2. A storage as in claim 1 wherein the articles are containers for storing substrates.
3. A storage as in claim 1 wherein the articles are bare substrates.
4. A storage as in claim 1 wherein the substrates are stored in a vertical configuration with a pitch less than 2.5 mm in the compartments.
5. A storage as in claim 1 further comprising a drop station disposed on the side wall and accessible by the article handler.
6. A storage as in claim 5 wherein the drop station is adapted to allow the substrate to be picked up at the bottom and at the edge.
7. A storage as in claim 1 wherein the length of the storage can be extend to accommodate more compartments, together with extending the reach of the robotic mechanism to access the extended storage.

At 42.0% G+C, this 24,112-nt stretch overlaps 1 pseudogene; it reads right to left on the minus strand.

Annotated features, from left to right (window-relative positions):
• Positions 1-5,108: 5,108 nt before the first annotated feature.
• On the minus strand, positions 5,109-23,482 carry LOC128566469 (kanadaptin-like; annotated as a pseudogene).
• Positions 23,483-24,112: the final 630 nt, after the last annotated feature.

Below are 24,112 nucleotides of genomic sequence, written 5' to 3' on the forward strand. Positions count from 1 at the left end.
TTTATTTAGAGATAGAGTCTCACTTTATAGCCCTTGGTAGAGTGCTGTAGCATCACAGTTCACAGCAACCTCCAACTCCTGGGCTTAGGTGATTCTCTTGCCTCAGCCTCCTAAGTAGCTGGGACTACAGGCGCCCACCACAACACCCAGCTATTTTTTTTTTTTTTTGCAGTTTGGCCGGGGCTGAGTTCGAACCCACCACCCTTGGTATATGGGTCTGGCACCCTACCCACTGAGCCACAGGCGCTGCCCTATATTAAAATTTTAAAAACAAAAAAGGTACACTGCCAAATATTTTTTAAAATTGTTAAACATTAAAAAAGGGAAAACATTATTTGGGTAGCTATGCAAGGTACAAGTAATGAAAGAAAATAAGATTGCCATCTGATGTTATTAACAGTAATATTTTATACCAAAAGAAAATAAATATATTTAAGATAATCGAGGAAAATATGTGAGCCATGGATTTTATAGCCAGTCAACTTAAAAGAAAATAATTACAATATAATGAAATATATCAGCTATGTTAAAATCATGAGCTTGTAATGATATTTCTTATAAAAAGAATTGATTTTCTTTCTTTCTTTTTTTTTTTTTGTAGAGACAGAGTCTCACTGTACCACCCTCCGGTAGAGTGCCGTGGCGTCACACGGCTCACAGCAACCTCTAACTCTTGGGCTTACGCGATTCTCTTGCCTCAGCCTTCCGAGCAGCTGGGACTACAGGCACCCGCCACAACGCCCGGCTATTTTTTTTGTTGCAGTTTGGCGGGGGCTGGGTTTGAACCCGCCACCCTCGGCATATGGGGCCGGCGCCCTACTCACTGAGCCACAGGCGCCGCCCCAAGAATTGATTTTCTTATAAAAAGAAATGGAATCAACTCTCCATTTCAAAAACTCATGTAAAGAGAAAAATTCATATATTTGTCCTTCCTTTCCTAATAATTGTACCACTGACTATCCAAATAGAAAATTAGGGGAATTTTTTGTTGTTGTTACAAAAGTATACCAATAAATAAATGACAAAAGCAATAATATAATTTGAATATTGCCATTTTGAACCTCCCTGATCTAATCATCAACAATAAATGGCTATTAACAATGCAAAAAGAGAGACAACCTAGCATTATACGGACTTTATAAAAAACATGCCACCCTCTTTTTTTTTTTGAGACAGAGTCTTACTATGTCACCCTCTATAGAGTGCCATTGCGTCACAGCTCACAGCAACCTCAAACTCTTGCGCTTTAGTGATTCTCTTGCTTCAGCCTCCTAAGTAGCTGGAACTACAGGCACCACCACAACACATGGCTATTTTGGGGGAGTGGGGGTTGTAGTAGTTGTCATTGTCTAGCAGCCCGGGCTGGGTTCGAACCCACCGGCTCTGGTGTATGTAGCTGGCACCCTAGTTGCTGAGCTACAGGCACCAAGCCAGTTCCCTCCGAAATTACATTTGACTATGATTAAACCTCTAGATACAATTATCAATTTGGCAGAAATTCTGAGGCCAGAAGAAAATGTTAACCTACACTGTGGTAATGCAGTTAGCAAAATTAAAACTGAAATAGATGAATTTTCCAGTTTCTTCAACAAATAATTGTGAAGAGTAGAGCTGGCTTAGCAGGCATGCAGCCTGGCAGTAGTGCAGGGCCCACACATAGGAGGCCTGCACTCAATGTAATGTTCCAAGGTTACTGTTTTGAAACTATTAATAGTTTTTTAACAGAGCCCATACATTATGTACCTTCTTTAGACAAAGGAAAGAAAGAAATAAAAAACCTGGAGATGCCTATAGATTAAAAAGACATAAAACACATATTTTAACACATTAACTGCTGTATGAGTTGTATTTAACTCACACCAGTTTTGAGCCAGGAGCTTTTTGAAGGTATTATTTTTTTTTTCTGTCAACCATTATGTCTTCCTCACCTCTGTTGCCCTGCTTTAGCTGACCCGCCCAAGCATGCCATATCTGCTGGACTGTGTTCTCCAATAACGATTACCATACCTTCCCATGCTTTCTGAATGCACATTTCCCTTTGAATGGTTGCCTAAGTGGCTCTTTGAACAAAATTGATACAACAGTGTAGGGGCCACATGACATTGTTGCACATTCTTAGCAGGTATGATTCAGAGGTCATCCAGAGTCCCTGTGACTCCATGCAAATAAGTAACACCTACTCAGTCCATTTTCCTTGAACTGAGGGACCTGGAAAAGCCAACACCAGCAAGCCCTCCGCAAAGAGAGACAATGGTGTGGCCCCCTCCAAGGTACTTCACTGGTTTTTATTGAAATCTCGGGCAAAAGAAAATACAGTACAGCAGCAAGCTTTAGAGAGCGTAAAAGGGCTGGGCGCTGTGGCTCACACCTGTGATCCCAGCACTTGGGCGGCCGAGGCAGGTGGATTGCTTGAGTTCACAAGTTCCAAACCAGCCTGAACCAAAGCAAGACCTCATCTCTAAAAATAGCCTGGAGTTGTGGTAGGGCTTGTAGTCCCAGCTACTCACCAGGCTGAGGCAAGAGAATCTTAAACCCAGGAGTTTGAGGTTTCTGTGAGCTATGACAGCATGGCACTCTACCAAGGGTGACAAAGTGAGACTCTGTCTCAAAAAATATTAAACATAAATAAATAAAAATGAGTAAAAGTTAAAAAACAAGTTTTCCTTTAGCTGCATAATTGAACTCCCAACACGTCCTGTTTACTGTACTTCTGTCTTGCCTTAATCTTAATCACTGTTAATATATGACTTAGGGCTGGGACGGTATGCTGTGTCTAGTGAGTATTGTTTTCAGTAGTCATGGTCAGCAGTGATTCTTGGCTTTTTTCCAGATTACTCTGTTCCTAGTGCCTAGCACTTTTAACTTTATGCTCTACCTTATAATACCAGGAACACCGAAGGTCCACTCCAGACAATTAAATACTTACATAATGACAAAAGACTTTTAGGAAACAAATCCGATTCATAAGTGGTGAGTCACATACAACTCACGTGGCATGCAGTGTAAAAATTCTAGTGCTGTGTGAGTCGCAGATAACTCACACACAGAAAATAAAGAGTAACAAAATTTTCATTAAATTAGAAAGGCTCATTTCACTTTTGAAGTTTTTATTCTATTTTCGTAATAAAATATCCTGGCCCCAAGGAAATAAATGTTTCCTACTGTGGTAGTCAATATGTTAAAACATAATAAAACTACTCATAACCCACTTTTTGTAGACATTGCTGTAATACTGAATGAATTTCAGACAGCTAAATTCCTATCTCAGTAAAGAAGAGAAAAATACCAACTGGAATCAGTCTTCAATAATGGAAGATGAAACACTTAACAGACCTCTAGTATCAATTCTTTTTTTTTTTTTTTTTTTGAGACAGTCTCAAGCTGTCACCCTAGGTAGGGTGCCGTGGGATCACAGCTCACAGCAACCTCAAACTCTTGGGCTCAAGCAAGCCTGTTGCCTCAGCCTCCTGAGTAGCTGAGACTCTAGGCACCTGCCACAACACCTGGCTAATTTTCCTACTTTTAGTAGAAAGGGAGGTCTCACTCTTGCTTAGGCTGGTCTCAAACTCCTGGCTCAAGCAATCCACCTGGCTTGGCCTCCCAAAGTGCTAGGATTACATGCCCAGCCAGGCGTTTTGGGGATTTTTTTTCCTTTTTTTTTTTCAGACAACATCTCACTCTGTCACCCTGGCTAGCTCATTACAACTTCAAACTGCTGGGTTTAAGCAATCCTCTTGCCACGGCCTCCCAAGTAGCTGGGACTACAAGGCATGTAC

8. A stocker comprising:
a scalable storage for storing bare substrates, the scalable storage comprising:
a housing defining a storage area, the housing comprising two substantially parallel and opposite side walls;
a plurality of compartments forming one layer depth of substrate storage on each of the side walls; and
a storage robotic mechanism disposed between the layers of the compartments, the robotic mechanism comprising at least a linear guide along one side of the side walls for reaching the compartments disposed on the side walls, the storage robotic mechanism further comprising a substrate handler to access the substrates stored in the compartments;
a stocker loading station adapted for receiving a container containing substrates, the substrates disposed in a substantially horizontal configuration;
a drop station interfacing the stocker loading station and the stocker storage, wherein the drop station is adapted to allow the substrate to be picked up at the bottom and at the edge; and